Saturday, 6 July 2013

Liverpool - China Town and Arch

Liverpool has one of the oldest established Chinese communities in Europe.The trade links between China and Britain, via the ports of Shanghai and Liverpool were instrumental in the establishment of a Chinese community within the city. The main trading goods were silk and cotton wool. The first vessel arrived in Liverpool direct from China in 1834. With the revision of the East India Company´s charter, the China trade was the first time thrown open to private enterprise.
The first wave of Chines immigrants arrived in 1866 with the establishment of the Blue Funnel Shipping Line, a branch of the Holt Ocean Steamship Company, which ran a line of steamers directly from Liverpool to China.
Chinese sailors who decided to stay in Liverpool and work from here settled in an area of the city that was close to the docks in Cleveland Square. Boarding houses were first opened by the Holt Shipping Company to accomodate their workers. It was here and in the surrounding streets that the first Chinese settlers started their own business supplying services to their countrymen.
When World War One started there were up to 6000 Chinese seamen in the British Merchant Navy and around 1500 of them were based in Liverpool. After the war, the settlement spread slowly inland into the side streets.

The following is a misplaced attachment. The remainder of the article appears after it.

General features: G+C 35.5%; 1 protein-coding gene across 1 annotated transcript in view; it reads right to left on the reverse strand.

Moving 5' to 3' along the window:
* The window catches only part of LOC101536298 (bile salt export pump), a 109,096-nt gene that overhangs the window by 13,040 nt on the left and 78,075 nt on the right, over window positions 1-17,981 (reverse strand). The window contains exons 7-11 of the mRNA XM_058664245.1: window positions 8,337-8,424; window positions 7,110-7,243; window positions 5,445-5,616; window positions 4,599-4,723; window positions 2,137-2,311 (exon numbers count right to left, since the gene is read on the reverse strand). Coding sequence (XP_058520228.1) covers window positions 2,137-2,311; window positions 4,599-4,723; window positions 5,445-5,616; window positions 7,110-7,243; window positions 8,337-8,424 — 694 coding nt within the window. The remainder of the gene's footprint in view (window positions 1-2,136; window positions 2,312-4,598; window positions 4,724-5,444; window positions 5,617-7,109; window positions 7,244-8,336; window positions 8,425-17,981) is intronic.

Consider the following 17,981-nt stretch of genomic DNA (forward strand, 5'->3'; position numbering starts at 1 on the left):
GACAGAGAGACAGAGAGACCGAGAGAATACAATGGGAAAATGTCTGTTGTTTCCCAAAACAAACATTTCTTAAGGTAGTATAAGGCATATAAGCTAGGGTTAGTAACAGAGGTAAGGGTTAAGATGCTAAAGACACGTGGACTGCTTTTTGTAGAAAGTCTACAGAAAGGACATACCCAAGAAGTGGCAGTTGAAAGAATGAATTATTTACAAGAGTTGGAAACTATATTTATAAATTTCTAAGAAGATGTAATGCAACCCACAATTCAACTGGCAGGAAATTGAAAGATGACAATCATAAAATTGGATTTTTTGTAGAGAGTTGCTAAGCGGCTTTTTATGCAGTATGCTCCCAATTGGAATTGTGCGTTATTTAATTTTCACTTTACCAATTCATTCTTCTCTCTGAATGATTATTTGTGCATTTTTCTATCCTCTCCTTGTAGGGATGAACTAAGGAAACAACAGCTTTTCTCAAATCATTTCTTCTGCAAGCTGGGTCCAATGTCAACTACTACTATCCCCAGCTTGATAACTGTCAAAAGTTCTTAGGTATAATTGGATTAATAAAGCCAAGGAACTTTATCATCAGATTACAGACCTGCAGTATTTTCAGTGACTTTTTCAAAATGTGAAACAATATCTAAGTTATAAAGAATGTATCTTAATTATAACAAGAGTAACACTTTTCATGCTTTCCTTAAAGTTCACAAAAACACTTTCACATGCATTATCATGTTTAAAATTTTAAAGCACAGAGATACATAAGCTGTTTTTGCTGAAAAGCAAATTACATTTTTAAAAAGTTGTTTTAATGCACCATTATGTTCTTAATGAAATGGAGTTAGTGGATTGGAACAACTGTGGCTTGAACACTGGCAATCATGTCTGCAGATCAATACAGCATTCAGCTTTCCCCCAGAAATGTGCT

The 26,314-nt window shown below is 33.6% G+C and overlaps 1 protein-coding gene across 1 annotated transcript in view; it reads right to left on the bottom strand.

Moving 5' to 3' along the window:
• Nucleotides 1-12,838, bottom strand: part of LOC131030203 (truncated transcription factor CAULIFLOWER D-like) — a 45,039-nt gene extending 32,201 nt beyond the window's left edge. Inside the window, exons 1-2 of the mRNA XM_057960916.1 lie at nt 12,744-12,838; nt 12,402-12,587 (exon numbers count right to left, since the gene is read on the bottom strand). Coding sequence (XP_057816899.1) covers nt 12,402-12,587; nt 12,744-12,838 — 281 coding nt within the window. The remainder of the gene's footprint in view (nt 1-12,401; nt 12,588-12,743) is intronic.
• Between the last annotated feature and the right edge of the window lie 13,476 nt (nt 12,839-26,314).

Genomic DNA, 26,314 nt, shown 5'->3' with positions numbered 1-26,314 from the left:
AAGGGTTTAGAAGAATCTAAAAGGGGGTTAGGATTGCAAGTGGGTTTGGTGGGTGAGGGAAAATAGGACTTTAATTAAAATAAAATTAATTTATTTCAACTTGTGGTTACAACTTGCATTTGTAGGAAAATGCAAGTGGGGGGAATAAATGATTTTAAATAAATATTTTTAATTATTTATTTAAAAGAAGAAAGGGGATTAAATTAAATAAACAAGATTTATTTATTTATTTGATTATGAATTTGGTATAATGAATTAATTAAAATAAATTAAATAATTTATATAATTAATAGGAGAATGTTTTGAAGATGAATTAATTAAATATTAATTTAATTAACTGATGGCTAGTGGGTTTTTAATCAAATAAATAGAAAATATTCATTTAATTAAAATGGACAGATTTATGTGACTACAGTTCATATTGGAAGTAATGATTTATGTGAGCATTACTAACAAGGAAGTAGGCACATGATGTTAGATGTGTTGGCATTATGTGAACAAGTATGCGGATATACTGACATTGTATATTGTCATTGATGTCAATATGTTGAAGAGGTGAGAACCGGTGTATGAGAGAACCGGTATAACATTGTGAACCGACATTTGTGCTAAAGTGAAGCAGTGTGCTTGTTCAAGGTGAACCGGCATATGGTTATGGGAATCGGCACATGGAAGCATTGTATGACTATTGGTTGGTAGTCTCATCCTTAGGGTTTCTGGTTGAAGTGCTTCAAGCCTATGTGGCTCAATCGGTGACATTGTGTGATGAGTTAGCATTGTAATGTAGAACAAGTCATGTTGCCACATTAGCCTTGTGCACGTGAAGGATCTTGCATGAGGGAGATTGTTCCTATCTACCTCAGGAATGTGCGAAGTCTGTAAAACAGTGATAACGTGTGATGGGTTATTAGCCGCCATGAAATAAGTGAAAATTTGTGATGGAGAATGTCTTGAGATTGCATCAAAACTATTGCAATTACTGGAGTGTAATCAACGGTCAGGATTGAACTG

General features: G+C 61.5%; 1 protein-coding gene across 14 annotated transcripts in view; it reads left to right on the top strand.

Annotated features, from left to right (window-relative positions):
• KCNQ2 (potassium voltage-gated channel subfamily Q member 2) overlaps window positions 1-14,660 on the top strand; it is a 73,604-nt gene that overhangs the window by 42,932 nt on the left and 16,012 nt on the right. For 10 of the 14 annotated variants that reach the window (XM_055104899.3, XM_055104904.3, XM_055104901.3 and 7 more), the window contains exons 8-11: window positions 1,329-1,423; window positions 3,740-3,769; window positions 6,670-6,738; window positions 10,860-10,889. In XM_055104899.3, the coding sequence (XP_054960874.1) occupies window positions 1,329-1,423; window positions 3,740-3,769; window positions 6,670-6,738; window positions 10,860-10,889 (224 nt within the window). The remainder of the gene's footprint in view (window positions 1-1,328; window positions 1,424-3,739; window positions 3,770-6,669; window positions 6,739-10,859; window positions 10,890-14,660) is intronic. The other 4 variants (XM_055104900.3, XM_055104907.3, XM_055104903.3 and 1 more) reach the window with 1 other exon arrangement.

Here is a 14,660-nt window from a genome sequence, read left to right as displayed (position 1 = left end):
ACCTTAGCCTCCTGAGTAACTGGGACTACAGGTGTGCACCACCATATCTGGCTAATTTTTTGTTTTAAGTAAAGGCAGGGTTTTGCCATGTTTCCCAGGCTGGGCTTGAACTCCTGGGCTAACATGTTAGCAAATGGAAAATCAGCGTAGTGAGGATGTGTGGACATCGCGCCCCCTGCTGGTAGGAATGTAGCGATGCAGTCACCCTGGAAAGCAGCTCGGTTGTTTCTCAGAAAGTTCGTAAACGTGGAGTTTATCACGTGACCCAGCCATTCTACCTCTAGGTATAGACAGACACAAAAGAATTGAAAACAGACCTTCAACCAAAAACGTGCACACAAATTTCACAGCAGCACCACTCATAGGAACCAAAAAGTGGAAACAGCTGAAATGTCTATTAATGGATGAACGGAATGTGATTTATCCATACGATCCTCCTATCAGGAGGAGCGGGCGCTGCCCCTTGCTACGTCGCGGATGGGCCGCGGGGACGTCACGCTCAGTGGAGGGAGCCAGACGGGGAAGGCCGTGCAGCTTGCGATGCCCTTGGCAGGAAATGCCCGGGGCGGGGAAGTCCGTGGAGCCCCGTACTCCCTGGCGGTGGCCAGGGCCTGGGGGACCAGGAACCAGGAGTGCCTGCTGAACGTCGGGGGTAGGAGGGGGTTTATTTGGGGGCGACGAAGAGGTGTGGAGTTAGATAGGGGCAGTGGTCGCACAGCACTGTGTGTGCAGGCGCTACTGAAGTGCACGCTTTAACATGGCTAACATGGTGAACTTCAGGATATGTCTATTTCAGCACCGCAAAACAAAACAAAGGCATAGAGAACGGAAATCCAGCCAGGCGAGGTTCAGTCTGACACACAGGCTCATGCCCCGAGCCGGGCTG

The demolition of the area, known as Chinatown, began as part of the 1930s council scheme to replace the old insanitary courts and warehouses with modern buildings. This plan was met with resistance from members of the community.
It was at this time due to the general economic depression and immigration restriction that the Chinese community in Liverpool saw a reduction of its population size.
The bombing of Liverpool in the 1940s destroyed much of the old Chinatown. Members of the community were moved into new tenements.
Today members of the Chinese community no longer restricts their business interests to Chinatown and shops and clubs are spread throughout the Merseyside area.

The Chinese Arch is the largest outside mainland China, standing approcimately 13,5m i height, it was shipped piece by piece in five 40 foot containers from Shanghai, Liverpool´s twin city, and erected here on Nelson Street in January 2000.
The Liverpool Chinese Community initiated the construction of the Arch in 1994.
The Arch is a representation of the partnership between the public sectors of the Chinese Community and the private sectors.
The Arch incorporates the principles of the Chinese art of Feng Shui in it´s design, decoration and positioning. The construction team consisted of ten craftsmen, specifically selected from Shanghai to undertake the project, in addition to a local construction firm.
The material used were marble and wood. The Arch has 200 hand painted dragons, 188 of these are male, 12 female.
The Arch is symbolic of the friendship between the two seafaring cities. Since its construction it has become the focal point for Liverpool´s annual New Year festivities.


  1. Good grief - you actually checked the sex of 200 dragons. I AM impressed